Tag Archives: tamoto

Love VIII: 16


tamazusa no
taedae ni naru
tagui kana
kumoi ni kari no
miemi miezumi
His jewelled missives
Have become intermittent
It seems, just like
The geese up in the skies,
Glimpsed, and then not seen at all…

Lord Ari’ie

Right (Win)

yowa no tamoto ni
kaze fukete
namida no kawa ni
chidori nakunari
Unable to bear my love,
At midnight my sleeve is
Stirred by the wind, and
Upon a river of tears
The plovers are crying…


The Gentlemen of the Right state: we find no faults to mention in the Left’s poem. The Gentlemen of the Left state: we wonder about the reason for emphasising ‘upon a river of tears the plovers’ (namida no kawa ni chidori).

In judgement: the Left on a lover’s letters becoming intermittent, and saying ‘the geese up in the skies, glimpsed, and then not seen at all’ (kumoi ni kari no miemi miezumi) has a charming conception, and elegant diction. The Right, saying ‘at midnight my sleeve is stirred by the wind’ (yowa no tamoto ni kaze fukete) and continuing ‘the plovers are crying’ (chidori nakunari) has a configuration and diction which sounds fine, too. The criticisms of the Gentlemen of the Left are nothing more than ‘a fisherman fishing beneath his pillow’! Although the conception of the Left’s poem is charming, the configuration of the Right’s poem is slightly more notable, so it should win.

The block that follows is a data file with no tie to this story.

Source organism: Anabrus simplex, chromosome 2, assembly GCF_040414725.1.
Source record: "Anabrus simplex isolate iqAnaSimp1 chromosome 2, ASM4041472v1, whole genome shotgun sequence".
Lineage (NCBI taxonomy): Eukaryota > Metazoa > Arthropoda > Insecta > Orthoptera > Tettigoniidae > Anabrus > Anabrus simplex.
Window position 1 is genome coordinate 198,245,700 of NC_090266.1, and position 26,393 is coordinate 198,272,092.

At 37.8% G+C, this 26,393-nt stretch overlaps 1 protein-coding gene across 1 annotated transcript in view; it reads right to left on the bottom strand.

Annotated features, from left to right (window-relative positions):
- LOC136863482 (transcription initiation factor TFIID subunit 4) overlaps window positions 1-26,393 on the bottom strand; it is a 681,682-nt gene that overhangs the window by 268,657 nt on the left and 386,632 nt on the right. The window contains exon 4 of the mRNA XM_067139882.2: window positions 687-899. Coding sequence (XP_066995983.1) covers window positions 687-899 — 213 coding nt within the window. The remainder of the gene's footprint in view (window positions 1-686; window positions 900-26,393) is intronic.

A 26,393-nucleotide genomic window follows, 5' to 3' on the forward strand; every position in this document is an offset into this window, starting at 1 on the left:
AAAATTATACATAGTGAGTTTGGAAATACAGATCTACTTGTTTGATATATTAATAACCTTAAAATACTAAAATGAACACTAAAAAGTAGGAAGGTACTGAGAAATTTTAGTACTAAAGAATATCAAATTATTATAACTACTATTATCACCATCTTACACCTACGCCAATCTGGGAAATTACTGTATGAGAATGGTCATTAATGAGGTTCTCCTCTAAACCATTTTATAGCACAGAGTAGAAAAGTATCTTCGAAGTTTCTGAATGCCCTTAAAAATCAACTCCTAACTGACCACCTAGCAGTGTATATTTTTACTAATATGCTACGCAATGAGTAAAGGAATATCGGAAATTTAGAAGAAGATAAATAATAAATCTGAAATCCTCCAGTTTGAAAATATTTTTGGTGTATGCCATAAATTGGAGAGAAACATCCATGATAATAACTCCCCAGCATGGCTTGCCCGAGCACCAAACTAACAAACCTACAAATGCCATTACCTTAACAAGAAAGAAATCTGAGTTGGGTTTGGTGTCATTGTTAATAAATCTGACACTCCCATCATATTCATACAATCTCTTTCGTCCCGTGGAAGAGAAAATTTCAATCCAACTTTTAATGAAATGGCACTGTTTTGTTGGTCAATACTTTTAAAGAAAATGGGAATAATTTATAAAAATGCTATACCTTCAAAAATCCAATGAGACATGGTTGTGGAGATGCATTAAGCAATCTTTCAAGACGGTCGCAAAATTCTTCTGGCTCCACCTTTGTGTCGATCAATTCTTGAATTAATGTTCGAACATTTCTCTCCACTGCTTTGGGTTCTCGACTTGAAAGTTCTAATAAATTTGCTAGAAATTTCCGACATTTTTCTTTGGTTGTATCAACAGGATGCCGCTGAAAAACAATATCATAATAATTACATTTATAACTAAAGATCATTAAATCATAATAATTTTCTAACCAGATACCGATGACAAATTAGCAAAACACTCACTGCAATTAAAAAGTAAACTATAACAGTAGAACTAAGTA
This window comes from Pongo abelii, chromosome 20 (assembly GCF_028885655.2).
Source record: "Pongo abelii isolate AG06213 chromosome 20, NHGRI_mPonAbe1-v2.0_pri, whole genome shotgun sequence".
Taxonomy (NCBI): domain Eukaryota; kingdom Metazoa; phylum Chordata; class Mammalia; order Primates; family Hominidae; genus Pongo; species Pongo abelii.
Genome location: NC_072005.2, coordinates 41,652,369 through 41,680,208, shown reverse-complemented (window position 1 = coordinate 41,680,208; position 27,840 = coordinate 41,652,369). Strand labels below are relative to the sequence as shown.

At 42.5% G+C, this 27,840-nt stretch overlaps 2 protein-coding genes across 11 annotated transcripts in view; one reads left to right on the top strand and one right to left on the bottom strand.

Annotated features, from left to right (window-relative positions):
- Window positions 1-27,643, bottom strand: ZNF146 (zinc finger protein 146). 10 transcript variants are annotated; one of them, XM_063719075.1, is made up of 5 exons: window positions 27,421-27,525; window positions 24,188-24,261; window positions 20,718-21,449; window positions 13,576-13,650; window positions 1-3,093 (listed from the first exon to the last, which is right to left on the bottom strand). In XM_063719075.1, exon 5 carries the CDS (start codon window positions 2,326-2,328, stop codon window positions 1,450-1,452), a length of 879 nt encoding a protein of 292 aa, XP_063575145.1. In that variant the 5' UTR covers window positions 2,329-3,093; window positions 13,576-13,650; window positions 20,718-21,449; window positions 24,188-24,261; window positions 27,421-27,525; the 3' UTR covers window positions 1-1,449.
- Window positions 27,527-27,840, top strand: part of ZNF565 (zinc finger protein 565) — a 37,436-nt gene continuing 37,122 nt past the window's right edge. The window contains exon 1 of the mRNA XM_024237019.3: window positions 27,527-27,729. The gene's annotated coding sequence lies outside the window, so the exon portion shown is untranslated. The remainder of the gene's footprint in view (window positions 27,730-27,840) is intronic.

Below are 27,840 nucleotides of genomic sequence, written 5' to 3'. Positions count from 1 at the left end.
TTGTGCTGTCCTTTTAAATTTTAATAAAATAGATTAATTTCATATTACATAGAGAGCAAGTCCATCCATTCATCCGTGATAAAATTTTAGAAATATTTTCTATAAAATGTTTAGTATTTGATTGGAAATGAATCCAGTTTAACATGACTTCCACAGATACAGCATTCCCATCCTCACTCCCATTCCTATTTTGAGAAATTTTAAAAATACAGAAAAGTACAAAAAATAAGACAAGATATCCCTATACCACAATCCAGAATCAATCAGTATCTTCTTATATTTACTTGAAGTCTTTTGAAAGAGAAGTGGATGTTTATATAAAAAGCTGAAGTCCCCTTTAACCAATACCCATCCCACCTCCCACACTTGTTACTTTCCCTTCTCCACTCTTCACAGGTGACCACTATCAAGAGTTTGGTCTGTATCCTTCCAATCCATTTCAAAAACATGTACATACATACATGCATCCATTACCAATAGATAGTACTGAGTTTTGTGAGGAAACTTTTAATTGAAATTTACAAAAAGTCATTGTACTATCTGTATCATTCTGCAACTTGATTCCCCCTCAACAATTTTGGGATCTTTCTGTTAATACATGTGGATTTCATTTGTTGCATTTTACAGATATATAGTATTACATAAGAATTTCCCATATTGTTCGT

SIS II: 81

When former emperor Reizei was Crown Prince, and ordered that a hundred poem sequence be presented.


Fana no iro ni
somesi tamoto no
koromo kaFe uki
keFu ni mo aru kana
The blossoms’ hue
Has dyed my sleeves,
So I do regret
The sorrow of changing clothes
On this day today…

Minamoto no Shigeyuki

Love III: 2

Left (Win).


tamoto wa hayaku
koi zo namida ni
Unable to dry
My sleeves have already
Rotted away;
Love, with tears
Is revealed.

Lord Kanemune.




omoi o ima wa
yoso no hitome to
nagekubakari zo
My hidden
Love is known, now, but
When I am forgotten
Others’ gazes will
Only cause me grief.



The Right state that the Left’s poem sounds ‘very hackneyed’ [ito, furumekashi], while the Left complain that they cannot hear the link between ‘when I am forgotten’ (wasuraren) and the subsequent material [tsuzukite mo kikoezu].

Shunzei’s judgement: While the Left’s poem may sound hackneyed, there is not a previous example which it resembles closely [sashite sono uta to wa kikoezu]. At the same time, it is extremely tasteful in form [utazama wa yū narubeshi]. Thus, the Left wins.